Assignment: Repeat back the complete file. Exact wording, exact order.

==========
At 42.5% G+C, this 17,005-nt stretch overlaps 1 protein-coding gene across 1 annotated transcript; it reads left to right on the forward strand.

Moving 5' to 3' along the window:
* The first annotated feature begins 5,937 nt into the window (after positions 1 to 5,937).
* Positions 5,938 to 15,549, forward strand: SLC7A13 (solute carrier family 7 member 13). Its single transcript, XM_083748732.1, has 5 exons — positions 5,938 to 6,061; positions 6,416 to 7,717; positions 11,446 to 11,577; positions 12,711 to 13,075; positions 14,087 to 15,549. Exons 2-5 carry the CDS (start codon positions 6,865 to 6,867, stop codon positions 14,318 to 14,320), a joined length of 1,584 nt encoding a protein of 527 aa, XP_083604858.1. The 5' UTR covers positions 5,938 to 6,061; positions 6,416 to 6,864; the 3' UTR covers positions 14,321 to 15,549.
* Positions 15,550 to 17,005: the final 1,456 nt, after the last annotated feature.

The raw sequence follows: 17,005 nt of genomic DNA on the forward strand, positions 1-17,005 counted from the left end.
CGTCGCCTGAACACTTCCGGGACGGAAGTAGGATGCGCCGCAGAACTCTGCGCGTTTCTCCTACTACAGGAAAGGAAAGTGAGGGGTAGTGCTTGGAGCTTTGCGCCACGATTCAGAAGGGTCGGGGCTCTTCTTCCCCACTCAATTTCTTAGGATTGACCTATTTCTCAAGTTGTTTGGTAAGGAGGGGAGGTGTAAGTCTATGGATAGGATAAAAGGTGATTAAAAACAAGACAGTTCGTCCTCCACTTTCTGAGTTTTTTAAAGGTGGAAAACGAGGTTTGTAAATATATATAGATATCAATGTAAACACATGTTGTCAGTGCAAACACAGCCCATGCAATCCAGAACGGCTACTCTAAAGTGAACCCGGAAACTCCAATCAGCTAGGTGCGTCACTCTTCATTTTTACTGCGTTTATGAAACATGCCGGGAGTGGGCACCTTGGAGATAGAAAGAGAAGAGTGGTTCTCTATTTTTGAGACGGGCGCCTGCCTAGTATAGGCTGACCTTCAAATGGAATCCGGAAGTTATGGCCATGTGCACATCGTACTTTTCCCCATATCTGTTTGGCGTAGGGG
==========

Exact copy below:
At 42.5% G+C, this 17,005-nt stretch overlaps 1 protein-coding gene across 1 annotated transcript; it reads left to right on the forward strand.

Moving 5' to 3' along the window:
* The first annotated feature begins 5,937 nt into the window (after positions 1 to 5,937).
* Positions 5,938 to 15,549, forward strand: SLC7A13 (solute carrier family 7 member 13). Its single transcript, XM_083748732.1, has 5 exons — positions 5,938 to 6,061; positions 6,416 to 7,717; positions 11,446 to 11,577; positions 12,711 to 13,075; positions 14,087 to 15,549. Exons 2-5 carry the CDS (start codon positions 6,865 to 6,867, stop codon positions 14,318 to 14,320), a joined length of 1,584 nt encoding a protein of 527 aa, XP_083604858.1. The 5' UTR covers positions 5,938 to 6,061; positions 6,416 to 6,864; the 3' UTR covers positions 14,321 to 15,549.
* Positions 15,550 to 17,005: the final 1,456 nt, after the last annotated feature.

The raw sequence follows: 17,005 nt of genomic DNA on the forward strand, positions 1-17,005 counted from the left end.
CGTCGCCTGAACACTTCCGGGACGGAAGTAGGATGCGCCGCAGAACTCTGCGCGTTTCTCCTACTACAGGAAAGGAAAGTGAGGGGTAGTGCTTGGAGCTTTGCGCCACGATTCAGAAGGGTCGGGGCTCTTCTTCCCCACTCAATTTCTTAGGATTGACCTATTTCTCAAGTTGTTTGGTAAGGAGGGGAGGTGTAAGTCTATGGATAGGATAAAAGGTGATTAAAAACAAGACAGTTCGTCCTCCACTTTCTGAGTTTTTTAAAGGTGGAAAACGAGGTTTGTAAATATATATAGATATCAATGTAAACACATGTTGTCAGTGCAAACACAGCCCATGCAATCCAGAACGGCTACTCTAAAGTGAACCCGGAAACTCCAATCAGCTAGGTGCGTCACTCTTCATTTTTACTGCGTTTATGAAACATGCCGGGAGTGGGCACCTTGGAGATAGAAAGAGAAGAGTGGTTCTCTATTTTTGAGACGGGCGCCTGCCTAGTATAGGCTGACCTTCAAATGGAATCCGGAAGTTATGGCCATGTGCACATCGTACTTTTCCCCATATCTGTTTGGCGTAGGGG